Beautiful Boundaries: In Praise of the Humble Hedge

Hedges help shelter crops and livestock from wind, and provide a habitat and food for birds, insects and other plants.

The trees bordering these fields in upland North Wales were once well managed dense
hedges, but with the advent of affordable wire fences, they’ve been left to fall into neglect.
Huge numbers of farm hedges in lowland areas have been systematically removed in order to
make small fields into larger ones, so we have far fewer hedges in Britain than we once did.

Viewed from above, Britain’s agricultural landscape is a rolling patchwork quilt of fields and meadows, most of which were first cleared and farmed hundreds, and in some cases, thousands of years ago. Many of these ancient fields are bordered with hedges, or, in some cases, the remains of hedges.

Very often, these hedges too will be ancient in origin, with the trees that reside in them having been preserved into an unusually old age by many years of careful management. Trees that are managed as part of a hedge can live for a very long time. Some of these ancient hedges might even appear on old maps, and can be just as historic as the old routes that they flank.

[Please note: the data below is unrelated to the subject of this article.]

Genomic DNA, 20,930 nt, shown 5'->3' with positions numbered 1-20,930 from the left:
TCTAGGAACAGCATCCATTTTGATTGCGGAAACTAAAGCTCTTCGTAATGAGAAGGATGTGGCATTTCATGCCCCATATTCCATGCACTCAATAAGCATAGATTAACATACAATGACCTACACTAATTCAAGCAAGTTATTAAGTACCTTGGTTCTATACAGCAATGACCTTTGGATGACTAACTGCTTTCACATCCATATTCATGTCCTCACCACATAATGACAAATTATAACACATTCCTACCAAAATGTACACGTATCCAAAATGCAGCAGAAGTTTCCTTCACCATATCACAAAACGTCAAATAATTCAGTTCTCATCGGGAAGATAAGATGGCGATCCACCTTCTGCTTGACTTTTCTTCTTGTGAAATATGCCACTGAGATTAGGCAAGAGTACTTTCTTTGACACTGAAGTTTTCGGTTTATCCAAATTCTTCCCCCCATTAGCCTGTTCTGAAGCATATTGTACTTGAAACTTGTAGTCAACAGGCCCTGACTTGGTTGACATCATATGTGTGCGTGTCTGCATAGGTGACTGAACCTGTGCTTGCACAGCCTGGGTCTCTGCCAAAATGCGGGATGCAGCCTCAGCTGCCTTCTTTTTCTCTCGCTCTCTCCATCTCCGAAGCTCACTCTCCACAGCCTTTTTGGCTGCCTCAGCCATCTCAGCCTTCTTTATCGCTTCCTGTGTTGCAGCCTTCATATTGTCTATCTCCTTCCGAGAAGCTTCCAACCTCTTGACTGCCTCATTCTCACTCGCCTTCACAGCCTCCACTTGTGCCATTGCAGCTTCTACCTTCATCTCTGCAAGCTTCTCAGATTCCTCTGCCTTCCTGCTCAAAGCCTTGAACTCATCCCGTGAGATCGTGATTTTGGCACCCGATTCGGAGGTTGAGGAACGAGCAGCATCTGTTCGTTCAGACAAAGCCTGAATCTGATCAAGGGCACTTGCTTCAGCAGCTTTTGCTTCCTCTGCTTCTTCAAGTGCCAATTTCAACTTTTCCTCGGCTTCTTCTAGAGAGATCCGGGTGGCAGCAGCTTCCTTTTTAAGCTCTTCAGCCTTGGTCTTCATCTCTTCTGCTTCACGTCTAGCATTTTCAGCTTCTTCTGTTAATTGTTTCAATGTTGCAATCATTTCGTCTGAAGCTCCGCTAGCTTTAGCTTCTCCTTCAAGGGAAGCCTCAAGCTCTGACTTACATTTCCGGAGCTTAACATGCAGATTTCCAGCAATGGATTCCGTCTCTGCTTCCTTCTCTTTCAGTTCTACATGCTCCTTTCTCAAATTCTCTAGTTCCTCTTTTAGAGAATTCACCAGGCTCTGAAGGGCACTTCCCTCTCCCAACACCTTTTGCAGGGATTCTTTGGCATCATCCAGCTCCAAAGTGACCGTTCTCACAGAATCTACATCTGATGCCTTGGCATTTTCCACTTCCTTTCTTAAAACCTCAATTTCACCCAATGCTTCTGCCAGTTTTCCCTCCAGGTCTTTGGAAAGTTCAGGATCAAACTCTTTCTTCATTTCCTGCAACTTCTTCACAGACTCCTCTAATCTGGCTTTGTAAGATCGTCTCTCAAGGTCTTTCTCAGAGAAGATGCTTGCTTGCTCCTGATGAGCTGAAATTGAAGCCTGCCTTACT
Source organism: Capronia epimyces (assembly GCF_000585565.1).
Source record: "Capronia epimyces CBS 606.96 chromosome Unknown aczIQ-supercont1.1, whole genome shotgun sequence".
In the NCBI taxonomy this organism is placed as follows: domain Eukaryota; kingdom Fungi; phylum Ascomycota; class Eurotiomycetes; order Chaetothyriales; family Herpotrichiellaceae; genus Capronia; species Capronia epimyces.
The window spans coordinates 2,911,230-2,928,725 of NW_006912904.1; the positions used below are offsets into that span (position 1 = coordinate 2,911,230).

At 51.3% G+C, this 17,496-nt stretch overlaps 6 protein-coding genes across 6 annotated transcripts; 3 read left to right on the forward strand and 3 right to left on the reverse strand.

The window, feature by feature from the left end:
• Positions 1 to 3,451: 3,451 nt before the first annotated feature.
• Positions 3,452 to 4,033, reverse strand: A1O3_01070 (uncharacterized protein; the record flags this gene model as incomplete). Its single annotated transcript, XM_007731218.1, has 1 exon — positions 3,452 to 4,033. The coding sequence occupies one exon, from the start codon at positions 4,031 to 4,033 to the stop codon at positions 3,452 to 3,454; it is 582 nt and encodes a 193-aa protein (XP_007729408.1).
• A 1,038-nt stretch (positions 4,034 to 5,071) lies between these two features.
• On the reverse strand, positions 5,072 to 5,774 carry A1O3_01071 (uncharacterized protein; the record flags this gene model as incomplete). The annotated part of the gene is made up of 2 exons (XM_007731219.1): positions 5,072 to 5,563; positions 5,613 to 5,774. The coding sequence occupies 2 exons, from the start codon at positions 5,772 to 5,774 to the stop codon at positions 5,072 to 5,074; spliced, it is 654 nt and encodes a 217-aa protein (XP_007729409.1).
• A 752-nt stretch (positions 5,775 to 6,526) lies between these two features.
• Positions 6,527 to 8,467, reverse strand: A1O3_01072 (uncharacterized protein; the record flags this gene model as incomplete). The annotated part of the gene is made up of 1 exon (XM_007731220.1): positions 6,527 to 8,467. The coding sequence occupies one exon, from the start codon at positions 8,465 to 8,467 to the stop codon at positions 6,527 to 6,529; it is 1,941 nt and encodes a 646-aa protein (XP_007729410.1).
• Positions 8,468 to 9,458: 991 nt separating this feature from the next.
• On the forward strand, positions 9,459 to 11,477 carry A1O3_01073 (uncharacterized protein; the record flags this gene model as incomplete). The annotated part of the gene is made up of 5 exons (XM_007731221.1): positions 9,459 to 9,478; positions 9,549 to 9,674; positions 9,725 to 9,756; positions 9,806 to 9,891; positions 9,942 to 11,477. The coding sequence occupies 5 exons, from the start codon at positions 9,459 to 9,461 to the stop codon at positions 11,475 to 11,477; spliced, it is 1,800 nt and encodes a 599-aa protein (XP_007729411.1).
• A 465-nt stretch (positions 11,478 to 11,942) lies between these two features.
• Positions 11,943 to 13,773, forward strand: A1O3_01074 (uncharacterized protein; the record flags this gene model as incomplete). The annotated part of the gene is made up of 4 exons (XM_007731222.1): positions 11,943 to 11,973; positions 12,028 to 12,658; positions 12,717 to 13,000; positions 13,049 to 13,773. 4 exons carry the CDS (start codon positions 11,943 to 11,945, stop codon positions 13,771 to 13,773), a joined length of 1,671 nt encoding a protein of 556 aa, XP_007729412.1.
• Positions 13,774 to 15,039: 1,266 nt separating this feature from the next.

There is a method for dating the age of a hedge known as Hooper’s Rule. Hooper’s Rule is based on data obtained from old hedges suggesting that the age of a hedge can be determined by the number of species found within that hedge. The age is found by counting the woody plants in a hedgerow over a 30-yard distance and multiplying that number by 110.

Using this method, an old hedge bordering a lane near my house is dated at 800 years. This might sound ridiculously old, but this hedge borders a lane that leads to a church known to have been in use for around 1,000 years, so it is quite possible that the hedge is as old as Hooper’s Rule suggests.

The hedge as a historic landmark

Many of our British hedges are, in fact, hundreds of years old. Many were planted during the periods of the Land Enclosure Acts, the bulk of which took place during the 18th and 19th centuries. Hedge planting was so popular then that nurseries selling part-grown trees for hedging sprang up as rural businesses.


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